A new year, a new you. Or is it? We’ve all made New Year’s resolutions and committed to being our best. We’ve made the decision to eat better, get healthy, volunteer more, etc. By February, we have a beer in one hand and a cheeseburger in the other. We’ve been to the gym and that hurt—not doing that again! We try to make drastic changes, and that ends up resulting in no change at all.
Rather than repeat the cycle, try these three strategies to be your best in 2016.
1. Start small.
Successful change requires small shifts in thought and behavior over a long period of time. It's not the big things we do one time that make a difference—it's the little changes we make consistently over time that bring the biggest payoff.
A great example of small shifts that bring about big results is Google’s approach to employee health. Simply educating employees that a smaller plate leads to a smaller waistline has changed the way employees eat. Smaller dessert servings require Google employees to get a second serving if they want more dessert.
Rather than re-vamping your entire strategy for your goals, start by making a subtle shift in behavior. For instance, eliminating one or two interruptions a day can add up to a huge boost in your productivity. When we are in a state of flow, we are firing on all cylinders. After an interruption, it can take as long as 20 minutes to re-focus on the task at hand. Saving 30 minutes a day equates to roughly 22 days a year. That’s an entire month minus weekends. That can add up to a lot of productivity.
2. Be proactive instead of reactive.
How many times a day do we automatically react to things and end up wishing later that we had responded differently? A reaction is an unconscious, habitual response to what life dishes out. The problem with reacting is that we subconsciously relinquish control. Reacting allows external circumstances, people or situations to dictate our response, rather than being proactive about the results we want.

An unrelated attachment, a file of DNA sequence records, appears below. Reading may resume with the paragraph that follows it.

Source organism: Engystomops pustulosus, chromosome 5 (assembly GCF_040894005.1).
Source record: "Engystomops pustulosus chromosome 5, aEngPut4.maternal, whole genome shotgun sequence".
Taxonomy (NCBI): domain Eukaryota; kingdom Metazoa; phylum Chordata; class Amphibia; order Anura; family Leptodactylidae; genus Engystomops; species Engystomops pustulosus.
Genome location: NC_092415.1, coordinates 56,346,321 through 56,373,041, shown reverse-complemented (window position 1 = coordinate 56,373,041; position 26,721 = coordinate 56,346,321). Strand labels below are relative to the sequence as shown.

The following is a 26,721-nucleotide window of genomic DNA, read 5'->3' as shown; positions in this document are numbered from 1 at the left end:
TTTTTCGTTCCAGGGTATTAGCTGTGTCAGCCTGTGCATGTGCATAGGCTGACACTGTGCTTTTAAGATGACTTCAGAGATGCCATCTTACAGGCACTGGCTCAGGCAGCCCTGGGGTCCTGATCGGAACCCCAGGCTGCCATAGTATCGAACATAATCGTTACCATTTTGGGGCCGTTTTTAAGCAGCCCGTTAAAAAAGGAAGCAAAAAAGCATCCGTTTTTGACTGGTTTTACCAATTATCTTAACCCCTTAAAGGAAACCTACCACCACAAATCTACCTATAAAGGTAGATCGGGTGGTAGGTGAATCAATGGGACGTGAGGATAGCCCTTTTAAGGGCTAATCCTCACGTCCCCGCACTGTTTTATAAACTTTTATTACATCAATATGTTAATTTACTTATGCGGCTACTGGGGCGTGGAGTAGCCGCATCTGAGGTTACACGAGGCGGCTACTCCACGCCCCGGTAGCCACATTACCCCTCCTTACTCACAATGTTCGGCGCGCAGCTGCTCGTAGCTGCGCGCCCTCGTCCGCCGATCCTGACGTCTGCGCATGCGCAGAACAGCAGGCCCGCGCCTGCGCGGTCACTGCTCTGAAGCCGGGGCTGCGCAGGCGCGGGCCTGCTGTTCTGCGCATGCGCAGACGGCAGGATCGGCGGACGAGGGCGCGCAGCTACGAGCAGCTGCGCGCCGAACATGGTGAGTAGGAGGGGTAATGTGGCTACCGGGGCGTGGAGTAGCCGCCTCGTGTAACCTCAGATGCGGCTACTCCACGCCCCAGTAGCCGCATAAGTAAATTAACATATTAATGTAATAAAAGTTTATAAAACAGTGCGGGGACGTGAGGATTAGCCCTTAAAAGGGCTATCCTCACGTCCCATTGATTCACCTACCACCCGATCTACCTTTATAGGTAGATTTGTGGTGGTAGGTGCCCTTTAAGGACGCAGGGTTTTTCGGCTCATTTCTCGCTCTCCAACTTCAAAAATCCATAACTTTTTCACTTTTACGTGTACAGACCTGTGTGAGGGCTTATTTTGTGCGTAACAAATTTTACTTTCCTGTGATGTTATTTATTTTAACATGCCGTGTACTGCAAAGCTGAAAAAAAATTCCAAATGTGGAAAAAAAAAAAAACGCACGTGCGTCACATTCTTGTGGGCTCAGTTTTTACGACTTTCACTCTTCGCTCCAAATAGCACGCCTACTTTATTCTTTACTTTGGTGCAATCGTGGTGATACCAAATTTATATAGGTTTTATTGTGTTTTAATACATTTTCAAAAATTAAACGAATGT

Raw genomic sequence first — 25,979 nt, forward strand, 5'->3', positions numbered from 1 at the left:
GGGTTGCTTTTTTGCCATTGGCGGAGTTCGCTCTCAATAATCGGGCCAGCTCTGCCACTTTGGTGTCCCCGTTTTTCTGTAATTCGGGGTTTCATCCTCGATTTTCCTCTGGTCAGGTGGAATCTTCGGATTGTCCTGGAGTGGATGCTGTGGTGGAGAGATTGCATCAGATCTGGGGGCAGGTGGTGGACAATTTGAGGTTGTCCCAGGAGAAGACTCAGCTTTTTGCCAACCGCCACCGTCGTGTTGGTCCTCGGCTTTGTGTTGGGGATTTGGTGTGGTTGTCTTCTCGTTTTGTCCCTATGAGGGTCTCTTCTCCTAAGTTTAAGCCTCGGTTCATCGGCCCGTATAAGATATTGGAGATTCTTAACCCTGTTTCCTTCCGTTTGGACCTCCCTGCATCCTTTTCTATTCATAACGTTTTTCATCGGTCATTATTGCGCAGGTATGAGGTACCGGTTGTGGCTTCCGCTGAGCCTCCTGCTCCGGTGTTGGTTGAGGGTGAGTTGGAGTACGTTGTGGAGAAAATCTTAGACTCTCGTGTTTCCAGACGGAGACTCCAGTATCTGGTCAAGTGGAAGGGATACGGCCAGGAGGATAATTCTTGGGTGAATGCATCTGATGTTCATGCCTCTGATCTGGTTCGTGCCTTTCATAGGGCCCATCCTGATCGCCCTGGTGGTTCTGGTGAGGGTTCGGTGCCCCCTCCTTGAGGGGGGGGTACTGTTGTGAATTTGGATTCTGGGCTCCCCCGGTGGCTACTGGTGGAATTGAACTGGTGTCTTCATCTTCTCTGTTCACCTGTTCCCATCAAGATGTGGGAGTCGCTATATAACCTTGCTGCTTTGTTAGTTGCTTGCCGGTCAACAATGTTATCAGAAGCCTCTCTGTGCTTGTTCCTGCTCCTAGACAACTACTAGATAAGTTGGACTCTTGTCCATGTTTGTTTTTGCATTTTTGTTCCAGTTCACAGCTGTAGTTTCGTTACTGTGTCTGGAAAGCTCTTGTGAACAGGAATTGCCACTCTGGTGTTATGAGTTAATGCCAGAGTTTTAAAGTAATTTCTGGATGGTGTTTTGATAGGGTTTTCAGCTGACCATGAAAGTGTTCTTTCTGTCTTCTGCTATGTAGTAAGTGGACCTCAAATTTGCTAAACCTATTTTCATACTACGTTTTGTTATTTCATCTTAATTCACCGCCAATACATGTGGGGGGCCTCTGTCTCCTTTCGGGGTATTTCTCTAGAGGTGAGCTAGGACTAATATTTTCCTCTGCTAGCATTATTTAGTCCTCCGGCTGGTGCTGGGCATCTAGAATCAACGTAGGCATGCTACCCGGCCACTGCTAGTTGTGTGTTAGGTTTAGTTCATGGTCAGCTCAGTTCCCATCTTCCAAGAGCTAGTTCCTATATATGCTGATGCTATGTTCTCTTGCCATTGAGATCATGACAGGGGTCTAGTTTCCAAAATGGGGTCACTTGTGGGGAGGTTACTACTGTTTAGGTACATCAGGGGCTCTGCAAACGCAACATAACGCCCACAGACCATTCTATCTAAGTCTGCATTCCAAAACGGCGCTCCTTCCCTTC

There’s ample research on the value of being proactive in life and business. Being proactive means having a strategy, a consciously chosen approach we determine before we encounter a problem. For example, when my son’s school calls, I see the number on the caller ID, and my heart drops. He has extreme emotional and behavioral challenges, so when the school calls, I know they’re not calling to say, “Guess who’s having a great day!” I’ve had to create a plan so that when they do call, I can take action and not let it derail my entire day.
Successful people are strategic in planning their goals and their lives. To be more proactive in 2016, give yourself permission to take the time to plan your life, rather than simply doing what comes next. You don’t have to be a hamster on a wheel. Your future and your life are in your hands. Make a commitment to being intentional about your choices in everything from what you eat to what you read, always being guided by your goals, values and priorities.
3. Cultivate an attitude of gratitude.
What would happen if you decided to wake up every morning glad to be alive and grateful that you have the ability to make positive changes in your life and the lives of others? An attitude of negativity and resentment makes life's challenges more difficult to navigate.
Focusing on gratitude—even when it's difficult to do—can change your life for the better by reducing the amount of stress you feel when things get tough. According to UMass Dartmouth, people who focus on gratitude have higher reported levels of happiness, lower levels of depression, place less importance on material things, exercise more and feel more optimistic about their lives.
In essence, we find what we look for. When we look for all of the reasons life isn’t fair, we find them. When we look for opportunities to be grateful, we find those too. Keep a running tab of all of the things that bring you joy, make you chuckle or just make you feel good. Start a gratitude journal and write down three to five things you feel grateful for each day.
Life is complicated, but taking steps to improve yours doesn’t have to be. Start today to identify one small change that could have a big impact on your life. Be deliberate about your choices, and take time to notice the people and things that bring you joy. Practicing these three strategies will make you happier, more resilient and better able to surmount any challenges that come your way in 2016.
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This article originally appeared on Entrepreneur.com. Minor edits have been done by the Entrepreneur.com.ph editor.
Photos from Thinkstock and Flickr (Guillero Fournier)